TAIWAN. A break in a 37-year-long silence
Foreign diplomats on both sides of the Taiwan Strait are surprised that capitalist Taiwan has broken a longstanding policy and held direct talks with communist China on the return of a hijacked airliner. The talks represented the first such negotiations between Taiwan and China since the Nationalists fled the mainland after losing a civil war to the communists in 1949.
Diplomats say the decision could open the way for further contacts. But officials in Peking and Taipei have insisted that the hijacking case is strictly a civil aviation matter that has no political significance.
Taiwan's unexpected offer to meet with officials of China's state airline, CAAC, was announced in Taipei May 13. The offer came after CAAC sent a second cable urging Taiwan's national airline, China Airlines, to discuss the matter directly -- without involving a third party.
The May 3 hijacking of a Boeing 747 cargo plane, en route from Bangkok, was the first incident in which the pilot of a Taiwan civilian airliner flew to the mainland. Cmdr. Wang Hsi-chueh was one of China Airlines' most experienced fliers. With his defection, he left behind in Taipei a wife and three grown children, and gave up a $4,000-a-month job only a few years before retirement.
The incident was embarrassing for Taiwan, which has held to an unswerving policy of no contact, no negotiations, and no compromise with the mainland communist government. Peking has gained in recent years from a more favorable image under leader Deng Xiaoping, seeming to act reasonably in efforts to end longstanding hostility and bring Taiwan under its control.
Commander Wang's defection has aroused curiosity about what kind of man would switch sides after serving Taiwan's Nationalist government for more than four decades.
In Peking the following week, Wang denounced alleged corruption and mismanagement by the Taiwan government, which he had served both as a member of the ruling party and as a pilot flying U-2 spy planes over the mainland. Wang praised developments on the mainland, asserting that Peking upheld freedom, democracy, and human rights. He also said he wanted to be reunited with his 82-year-old father in Sichuan Province.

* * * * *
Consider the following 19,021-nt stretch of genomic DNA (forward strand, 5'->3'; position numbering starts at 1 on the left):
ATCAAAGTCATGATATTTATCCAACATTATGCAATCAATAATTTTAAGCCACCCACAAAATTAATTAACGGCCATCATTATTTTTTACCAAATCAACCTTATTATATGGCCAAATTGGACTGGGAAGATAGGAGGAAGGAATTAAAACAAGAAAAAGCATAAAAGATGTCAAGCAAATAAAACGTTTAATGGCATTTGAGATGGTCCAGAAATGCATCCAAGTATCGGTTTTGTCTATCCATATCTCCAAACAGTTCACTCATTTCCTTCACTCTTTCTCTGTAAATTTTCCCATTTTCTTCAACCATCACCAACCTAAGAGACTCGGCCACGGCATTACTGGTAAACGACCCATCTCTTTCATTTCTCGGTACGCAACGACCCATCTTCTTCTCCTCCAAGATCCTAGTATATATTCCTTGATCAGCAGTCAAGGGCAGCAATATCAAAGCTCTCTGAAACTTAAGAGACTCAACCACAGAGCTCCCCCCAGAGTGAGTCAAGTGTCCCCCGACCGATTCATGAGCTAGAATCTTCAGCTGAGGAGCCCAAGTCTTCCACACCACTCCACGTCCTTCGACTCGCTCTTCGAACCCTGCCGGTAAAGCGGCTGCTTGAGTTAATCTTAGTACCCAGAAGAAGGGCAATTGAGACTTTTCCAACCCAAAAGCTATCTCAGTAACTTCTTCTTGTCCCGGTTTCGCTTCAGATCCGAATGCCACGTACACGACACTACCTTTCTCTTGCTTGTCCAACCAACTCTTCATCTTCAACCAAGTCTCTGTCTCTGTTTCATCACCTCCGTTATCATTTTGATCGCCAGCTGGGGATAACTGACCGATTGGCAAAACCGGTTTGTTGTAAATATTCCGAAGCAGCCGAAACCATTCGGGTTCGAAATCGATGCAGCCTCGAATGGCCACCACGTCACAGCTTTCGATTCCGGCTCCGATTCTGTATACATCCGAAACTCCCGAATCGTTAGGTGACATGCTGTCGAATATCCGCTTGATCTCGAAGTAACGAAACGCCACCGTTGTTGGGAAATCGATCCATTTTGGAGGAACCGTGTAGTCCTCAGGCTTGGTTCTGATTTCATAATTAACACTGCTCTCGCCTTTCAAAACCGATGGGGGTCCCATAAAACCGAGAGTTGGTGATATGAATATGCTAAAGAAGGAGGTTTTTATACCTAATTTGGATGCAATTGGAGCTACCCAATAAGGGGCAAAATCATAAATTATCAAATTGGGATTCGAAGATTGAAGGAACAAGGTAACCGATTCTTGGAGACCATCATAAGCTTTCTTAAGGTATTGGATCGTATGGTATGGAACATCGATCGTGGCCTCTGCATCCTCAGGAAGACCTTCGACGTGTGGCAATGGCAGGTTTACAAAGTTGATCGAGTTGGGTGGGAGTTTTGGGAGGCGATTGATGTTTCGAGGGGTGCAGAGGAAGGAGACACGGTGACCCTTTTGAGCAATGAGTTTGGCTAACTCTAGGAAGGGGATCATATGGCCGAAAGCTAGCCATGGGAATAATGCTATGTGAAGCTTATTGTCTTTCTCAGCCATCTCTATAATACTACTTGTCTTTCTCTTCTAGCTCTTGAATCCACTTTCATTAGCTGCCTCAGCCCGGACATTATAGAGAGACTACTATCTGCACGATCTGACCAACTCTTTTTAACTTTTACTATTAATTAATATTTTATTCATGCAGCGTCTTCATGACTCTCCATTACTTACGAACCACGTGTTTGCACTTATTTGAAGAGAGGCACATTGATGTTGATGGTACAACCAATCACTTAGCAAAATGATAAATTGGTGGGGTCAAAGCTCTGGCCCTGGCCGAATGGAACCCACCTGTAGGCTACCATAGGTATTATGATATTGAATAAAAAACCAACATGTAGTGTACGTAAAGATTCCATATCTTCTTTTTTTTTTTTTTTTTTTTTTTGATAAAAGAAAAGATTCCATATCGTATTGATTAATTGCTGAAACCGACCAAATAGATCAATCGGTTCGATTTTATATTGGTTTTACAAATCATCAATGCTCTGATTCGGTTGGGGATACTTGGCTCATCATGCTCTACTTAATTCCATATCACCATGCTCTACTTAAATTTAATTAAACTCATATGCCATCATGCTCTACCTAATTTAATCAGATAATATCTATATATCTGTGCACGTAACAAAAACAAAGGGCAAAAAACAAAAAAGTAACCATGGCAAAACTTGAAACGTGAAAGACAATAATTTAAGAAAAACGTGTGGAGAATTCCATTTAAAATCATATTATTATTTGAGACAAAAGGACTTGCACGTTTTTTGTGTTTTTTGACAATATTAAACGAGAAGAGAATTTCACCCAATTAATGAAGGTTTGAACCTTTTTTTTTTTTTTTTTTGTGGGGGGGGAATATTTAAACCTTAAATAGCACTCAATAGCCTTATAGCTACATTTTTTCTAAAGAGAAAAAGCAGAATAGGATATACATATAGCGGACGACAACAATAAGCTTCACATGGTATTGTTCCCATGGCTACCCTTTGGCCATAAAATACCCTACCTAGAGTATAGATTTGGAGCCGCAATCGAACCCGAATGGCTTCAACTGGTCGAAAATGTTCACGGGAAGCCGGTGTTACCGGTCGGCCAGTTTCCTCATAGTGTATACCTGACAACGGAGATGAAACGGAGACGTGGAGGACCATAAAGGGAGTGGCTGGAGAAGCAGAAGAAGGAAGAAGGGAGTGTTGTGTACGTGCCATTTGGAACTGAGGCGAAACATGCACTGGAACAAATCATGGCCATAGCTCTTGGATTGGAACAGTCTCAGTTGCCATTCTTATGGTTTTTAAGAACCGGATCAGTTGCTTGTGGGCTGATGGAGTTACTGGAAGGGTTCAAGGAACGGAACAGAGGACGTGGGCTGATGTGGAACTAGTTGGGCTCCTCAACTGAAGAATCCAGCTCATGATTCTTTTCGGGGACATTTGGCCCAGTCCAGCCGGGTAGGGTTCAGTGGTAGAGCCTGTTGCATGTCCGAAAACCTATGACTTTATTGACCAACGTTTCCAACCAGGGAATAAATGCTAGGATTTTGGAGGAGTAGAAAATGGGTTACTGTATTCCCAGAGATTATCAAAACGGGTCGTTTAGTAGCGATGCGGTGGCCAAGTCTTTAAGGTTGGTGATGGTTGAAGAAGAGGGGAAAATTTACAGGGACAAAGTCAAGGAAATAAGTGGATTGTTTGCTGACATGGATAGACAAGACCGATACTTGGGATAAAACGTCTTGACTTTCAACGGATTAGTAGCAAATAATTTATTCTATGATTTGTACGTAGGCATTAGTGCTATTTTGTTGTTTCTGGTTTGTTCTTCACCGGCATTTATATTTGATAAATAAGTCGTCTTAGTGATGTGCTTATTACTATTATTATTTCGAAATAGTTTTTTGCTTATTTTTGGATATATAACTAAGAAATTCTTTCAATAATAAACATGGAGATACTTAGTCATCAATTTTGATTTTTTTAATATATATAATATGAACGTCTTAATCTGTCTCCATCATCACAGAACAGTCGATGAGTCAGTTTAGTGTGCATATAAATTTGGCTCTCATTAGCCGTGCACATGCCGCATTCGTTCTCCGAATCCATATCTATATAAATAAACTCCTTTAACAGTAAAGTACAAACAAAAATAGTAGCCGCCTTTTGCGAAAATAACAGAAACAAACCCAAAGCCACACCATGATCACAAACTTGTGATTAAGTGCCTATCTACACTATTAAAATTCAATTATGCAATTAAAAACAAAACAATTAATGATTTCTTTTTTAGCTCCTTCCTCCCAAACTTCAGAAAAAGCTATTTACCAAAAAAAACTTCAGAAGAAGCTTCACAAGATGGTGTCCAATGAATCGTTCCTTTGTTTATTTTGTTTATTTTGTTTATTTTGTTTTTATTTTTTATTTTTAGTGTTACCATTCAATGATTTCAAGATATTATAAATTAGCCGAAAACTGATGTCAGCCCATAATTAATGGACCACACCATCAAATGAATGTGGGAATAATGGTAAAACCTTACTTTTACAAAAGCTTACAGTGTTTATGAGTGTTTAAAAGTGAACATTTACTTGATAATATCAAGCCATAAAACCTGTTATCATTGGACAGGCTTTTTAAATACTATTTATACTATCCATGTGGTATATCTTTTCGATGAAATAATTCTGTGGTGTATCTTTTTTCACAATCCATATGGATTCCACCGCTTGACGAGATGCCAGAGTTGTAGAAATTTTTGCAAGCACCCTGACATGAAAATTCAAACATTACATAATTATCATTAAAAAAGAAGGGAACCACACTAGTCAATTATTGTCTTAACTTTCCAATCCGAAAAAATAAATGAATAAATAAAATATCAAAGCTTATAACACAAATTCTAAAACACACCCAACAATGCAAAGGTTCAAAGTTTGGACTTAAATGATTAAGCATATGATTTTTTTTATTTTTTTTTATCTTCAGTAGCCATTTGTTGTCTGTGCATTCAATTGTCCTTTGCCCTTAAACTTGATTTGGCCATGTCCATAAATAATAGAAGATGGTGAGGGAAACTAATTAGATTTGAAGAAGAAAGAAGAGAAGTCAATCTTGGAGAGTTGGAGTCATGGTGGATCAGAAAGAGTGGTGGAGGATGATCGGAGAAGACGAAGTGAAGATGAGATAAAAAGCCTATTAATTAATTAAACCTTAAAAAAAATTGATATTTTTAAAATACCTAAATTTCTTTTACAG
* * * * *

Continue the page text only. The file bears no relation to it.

His two crew members, copilot Tung Kung-shih and mechanic Chiu Ming-chih, asked to return to Taiwan. Chinese officials agreed to let them go. The Taiwan cargo jet and two crewmen are to be handed over to Taiwan in Hong Kong, aviation officials announced May 20. The transfer was negotiated during four days of talks.
``We are not quite satisfied yet because we demanded that [the] pilot . . . be given the chance to express his will in a free environment,'' said Taiwan's chief delegate, Chung Tsan-jung.
Most observers familiar with Taiwan's long history of rebuffing Peking's attempts to open communications had supposed Taiwan would abandon the aircraft and two crew members wanting to return. This would have satisfied members of the ruling party who are likely to criticize the government for softening its commitment to resist the Chinese communists.
Western diplomats here say Taiwan's decision hints at an important shift of thinking in the ruling party, which could remove its siege mentality of the past 40 years. If so, this would be a turning point in Chinese politics.
But, except for this predecent-breaking hijacking case, there is little evidence so far for making such a conclusion.